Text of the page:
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Chrome 47 WebRTC: Media Recording, Secure Origins and Proxy Handling

Chrome 47 includes several significant WebRTC enhancements and updates.

Record video from your web apps

The MediaStreamRecorder API has long been the top chromium.org request, with over 2500 stars. Media recording has now been added to Chrome behind the experimental Web Platform features flag — though it's desktop only for the moment. This allows you to record and play back or download video. There is a simple demo on the WebRTC samples repo and you can find out more from the discuss-webrtc announcement. A sample Chrome App for recording video from screen capture is available at github.com/niklasenbom/RecordingApp. These are brand-new implementations and there may still be bugs to iron out: please file issues on the repos if you encounter problems.

Screenshot of MediaRecorder demo on the WebRTC GitHub samples repo

Audio output device selection

MediaDevices.enumerateDevices() has been released. More details are available from Chromium issue 504280. You can now enumerate audio output devices in addition to the audio input and video input devices that MediaStreamTrack.getSources() already provides. You can find out more about how to use it in this update.

Device support on Windows

Default communications device support on Windows has now been added. This means that when enumerating audio devices on Windows, there will be an additional entry for the communications device whose ID will be 'communications'.

Device IDs for the default audio device (and communications on Windows) will no longer be hashed (Issue 535980). Instead, two reserved IDs, 'default' and 'communications' are supported and are the same across all security origins. Device labels will be translated to the browser locale so developers should not expect labels to have a predetermined value. Video rendering accuracy has been improved by propagating the capture timestamp all the way to the rendering algorithm, where the right vsync can be chosen based on that. For Windows platform the capture timestamp is also more accurate in Chrome 47.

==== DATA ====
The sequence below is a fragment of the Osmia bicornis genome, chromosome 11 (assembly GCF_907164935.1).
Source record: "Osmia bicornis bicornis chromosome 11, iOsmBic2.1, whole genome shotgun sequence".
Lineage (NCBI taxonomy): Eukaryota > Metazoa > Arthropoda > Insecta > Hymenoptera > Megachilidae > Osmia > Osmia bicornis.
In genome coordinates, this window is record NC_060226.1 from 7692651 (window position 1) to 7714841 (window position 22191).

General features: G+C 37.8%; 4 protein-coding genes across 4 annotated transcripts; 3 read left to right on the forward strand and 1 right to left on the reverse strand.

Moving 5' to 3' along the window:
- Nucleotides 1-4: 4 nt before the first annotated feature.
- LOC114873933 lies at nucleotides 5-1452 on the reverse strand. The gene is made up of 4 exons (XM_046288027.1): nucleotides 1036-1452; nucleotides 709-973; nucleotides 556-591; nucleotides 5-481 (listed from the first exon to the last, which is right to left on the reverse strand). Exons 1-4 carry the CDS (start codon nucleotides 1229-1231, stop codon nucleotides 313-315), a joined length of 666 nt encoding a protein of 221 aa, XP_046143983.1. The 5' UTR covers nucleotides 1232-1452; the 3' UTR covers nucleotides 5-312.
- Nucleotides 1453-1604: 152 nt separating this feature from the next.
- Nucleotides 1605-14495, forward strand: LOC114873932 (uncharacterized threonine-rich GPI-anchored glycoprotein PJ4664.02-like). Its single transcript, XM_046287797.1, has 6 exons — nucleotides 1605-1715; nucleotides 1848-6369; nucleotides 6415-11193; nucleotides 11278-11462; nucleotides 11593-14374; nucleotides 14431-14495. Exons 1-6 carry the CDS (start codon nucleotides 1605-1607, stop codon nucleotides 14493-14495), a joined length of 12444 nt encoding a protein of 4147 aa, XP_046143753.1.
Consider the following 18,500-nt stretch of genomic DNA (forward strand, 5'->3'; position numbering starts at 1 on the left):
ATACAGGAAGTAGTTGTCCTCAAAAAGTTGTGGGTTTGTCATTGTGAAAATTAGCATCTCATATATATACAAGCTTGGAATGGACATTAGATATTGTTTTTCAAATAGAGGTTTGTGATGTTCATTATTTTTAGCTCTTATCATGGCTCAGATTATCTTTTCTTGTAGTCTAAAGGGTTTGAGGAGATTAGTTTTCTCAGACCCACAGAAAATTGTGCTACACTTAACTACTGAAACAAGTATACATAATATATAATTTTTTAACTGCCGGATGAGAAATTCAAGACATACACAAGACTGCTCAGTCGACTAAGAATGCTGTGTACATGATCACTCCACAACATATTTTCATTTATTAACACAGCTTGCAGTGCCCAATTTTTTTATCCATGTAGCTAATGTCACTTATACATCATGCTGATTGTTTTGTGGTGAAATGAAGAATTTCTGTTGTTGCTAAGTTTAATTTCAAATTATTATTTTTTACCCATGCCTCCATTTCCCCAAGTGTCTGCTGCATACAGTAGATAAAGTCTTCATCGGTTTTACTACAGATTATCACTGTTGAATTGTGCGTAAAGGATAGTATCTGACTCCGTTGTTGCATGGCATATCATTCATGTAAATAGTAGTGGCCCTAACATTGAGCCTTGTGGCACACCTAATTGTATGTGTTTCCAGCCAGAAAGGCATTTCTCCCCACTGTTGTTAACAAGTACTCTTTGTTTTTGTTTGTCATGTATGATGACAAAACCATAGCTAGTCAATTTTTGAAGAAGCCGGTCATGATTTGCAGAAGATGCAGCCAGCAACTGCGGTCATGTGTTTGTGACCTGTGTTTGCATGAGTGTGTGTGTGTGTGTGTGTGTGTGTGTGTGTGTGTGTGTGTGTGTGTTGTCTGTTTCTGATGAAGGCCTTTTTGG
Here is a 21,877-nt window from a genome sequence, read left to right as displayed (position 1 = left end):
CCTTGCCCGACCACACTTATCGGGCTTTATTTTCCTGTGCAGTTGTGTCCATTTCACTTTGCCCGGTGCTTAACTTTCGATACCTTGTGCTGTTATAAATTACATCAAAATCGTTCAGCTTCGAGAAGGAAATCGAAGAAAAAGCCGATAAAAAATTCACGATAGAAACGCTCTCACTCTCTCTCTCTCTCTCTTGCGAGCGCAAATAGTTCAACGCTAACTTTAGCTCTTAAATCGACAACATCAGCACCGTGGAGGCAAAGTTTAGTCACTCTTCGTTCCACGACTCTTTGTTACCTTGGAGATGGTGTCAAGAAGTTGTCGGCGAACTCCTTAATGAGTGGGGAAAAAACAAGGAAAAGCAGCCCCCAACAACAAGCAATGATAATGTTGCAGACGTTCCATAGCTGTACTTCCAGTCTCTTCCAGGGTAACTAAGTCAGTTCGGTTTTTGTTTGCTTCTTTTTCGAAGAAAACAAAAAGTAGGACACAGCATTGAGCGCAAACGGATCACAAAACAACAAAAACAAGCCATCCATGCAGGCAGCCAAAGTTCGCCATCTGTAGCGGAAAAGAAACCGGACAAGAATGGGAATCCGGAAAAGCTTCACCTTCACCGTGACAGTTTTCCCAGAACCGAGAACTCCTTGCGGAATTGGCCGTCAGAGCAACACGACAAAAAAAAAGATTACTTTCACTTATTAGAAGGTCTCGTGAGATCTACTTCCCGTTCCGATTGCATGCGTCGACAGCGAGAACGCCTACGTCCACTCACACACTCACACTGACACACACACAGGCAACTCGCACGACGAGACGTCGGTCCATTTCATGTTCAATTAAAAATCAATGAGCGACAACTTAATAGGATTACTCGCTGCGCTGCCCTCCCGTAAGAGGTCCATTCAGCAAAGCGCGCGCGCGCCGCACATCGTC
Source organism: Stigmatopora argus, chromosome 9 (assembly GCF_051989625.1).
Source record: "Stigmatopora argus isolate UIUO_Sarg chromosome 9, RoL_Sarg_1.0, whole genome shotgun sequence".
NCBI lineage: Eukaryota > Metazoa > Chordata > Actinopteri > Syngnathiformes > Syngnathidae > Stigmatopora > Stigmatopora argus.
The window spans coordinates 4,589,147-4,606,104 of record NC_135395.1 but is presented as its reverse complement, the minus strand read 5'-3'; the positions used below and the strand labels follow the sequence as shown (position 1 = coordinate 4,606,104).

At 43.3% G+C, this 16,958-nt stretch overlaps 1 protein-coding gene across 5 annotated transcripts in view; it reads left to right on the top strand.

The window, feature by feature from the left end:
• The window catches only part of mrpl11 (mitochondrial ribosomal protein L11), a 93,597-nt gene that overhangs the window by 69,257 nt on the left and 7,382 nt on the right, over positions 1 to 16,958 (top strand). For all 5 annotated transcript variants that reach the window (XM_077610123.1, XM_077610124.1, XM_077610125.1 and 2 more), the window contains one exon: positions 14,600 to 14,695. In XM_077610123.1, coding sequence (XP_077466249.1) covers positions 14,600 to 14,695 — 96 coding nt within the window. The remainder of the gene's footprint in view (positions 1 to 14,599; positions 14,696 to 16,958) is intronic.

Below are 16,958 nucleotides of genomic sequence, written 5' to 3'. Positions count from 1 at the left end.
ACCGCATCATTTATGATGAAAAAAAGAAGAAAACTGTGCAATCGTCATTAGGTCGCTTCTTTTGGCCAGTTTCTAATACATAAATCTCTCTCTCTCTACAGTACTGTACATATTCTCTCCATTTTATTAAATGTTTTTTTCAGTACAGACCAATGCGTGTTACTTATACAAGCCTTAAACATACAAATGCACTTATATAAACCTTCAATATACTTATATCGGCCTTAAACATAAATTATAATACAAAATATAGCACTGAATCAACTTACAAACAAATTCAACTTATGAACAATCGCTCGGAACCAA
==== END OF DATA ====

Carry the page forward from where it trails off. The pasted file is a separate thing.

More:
Proxy handling

Chrome 47 adds a new preference to force WebRTC traffic to be sent through a local proxy server, if one is configured, which is important for some users browsing via a VPN. This means that the WebRTC application will only see the proxy IP address. Be aware that this will hurt application performance, and won't work at all unless the application supports TURN/TCP or ICE-TCP. Look for a new version of the WebRTC Network Limiter Extension soon to provide a UI for this preference. There's more information about IP address 'leakage' in What's Next for WebRTC.

WebRTC Network Limiter Chrome extension

...And more

Data channel throughput has been greatly improved for high latency connections.

We will gradually roll out support for DTLS 1.2 in the Chrome 47 timeframe.

Though neither VP9 nor H.264 are supported in this release, work on these continues, and we hope to implement support for VP9 and an initial version of H.264 (behind a flag) in Chrome 48.

Public service announcements

  • Starting with Chrome 47, getUserMedia() requests are only allowed from secure origins: HTTPS or localhost.
  • RTP data channel support has been removed. Any remaining applications still using RTP data channels should use the standard data channels instead.

As with all releases, we encourage developers to try Chrome on the Canary, Dev, and Beta channels and report any issues found. The help we receive is invaluable. For pointers on how to file a good bug report, please take a look at the WebRTC bug page.

Demos

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